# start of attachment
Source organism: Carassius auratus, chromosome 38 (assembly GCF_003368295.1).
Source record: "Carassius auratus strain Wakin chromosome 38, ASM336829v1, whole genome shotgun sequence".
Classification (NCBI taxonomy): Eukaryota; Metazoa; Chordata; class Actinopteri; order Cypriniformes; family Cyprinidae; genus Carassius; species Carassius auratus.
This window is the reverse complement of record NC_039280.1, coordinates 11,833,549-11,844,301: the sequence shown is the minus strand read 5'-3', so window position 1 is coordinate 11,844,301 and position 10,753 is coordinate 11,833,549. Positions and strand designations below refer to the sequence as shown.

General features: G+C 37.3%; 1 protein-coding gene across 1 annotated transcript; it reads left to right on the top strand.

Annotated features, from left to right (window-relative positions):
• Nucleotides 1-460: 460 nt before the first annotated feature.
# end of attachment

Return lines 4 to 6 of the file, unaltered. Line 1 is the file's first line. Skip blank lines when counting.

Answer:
This window is the reverse complement of record NC_039280.1, coordinates 11,833,549-11,844,301: the sequence shown is the minus strand read 5'-3', so window position 1 is coordinate 11,844,301 and position 10,753 is coordinate 11,833,549. Positions and strand designations below refer to the sequence as shown.

General features: G+C 37.3%; 1 protein-coding gene across 1 annotated transcript; it reads left to right on the top strand.

Annotated features, from left to right (window-relative positions):